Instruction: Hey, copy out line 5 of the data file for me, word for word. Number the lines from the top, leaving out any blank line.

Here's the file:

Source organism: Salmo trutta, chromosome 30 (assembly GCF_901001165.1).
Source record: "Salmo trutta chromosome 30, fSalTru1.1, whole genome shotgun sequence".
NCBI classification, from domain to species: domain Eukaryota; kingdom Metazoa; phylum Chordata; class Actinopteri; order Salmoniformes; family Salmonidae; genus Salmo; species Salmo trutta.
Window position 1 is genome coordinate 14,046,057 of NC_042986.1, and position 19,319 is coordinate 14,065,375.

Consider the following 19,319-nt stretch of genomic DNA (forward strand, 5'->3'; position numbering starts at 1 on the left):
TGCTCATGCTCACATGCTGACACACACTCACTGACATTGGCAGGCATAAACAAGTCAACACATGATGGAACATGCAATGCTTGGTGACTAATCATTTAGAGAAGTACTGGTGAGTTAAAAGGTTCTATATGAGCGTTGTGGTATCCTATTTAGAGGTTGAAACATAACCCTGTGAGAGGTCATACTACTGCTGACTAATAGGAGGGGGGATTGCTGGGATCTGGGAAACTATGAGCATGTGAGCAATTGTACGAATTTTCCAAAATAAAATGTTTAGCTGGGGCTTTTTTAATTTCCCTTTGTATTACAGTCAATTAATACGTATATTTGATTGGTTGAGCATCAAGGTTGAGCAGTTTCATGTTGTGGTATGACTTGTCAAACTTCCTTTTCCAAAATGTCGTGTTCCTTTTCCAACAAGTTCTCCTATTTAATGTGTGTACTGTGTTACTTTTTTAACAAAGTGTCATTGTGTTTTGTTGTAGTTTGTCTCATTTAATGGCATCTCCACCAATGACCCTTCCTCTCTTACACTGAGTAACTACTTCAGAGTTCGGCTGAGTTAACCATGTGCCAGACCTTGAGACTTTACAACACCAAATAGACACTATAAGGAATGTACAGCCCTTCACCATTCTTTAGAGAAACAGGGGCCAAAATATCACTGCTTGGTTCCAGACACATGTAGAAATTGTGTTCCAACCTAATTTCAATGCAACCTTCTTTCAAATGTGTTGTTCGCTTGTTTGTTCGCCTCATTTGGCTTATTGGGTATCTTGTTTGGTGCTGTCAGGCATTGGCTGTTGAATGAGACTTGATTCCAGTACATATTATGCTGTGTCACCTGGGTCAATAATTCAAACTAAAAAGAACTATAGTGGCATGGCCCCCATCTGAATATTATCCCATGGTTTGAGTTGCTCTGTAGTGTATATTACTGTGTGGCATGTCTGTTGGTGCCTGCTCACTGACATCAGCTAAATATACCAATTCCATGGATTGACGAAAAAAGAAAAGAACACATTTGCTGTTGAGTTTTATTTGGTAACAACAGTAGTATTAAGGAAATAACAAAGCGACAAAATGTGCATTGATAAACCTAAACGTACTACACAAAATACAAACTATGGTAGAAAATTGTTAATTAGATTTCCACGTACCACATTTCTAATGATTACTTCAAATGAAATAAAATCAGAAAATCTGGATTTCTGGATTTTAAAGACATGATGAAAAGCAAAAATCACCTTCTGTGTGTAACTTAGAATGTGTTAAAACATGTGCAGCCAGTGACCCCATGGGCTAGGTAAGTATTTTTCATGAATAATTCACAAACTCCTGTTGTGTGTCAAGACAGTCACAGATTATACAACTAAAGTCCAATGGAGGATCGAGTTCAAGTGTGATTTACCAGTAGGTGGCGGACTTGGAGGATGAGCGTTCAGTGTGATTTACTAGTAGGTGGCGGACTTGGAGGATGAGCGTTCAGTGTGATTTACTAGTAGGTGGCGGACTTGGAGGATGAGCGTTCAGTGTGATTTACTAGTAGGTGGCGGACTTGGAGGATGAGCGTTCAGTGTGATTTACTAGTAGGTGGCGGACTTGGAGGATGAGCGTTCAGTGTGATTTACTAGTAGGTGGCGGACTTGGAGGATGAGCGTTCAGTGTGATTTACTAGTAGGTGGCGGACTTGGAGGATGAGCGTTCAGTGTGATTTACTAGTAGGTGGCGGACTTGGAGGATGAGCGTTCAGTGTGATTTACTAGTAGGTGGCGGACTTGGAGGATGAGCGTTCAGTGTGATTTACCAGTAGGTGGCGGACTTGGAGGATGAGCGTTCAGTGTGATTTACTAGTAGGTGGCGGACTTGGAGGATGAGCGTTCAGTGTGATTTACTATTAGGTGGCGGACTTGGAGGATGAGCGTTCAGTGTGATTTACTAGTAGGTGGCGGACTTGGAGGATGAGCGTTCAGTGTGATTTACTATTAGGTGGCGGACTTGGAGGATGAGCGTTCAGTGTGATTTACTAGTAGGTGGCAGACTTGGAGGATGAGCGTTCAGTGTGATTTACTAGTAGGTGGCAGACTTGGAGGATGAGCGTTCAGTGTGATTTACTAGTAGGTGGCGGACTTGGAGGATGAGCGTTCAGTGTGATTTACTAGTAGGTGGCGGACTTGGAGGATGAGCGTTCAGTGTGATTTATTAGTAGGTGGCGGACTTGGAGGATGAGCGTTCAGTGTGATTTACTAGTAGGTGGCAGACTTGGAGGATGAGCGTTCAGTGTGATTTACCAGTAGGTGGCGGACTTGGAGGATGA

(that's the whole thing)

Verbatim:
Consider the following 19,319-nt stretch of genomic DNA (forward strand, 5'->3'; position numbering starts at 1 on the left):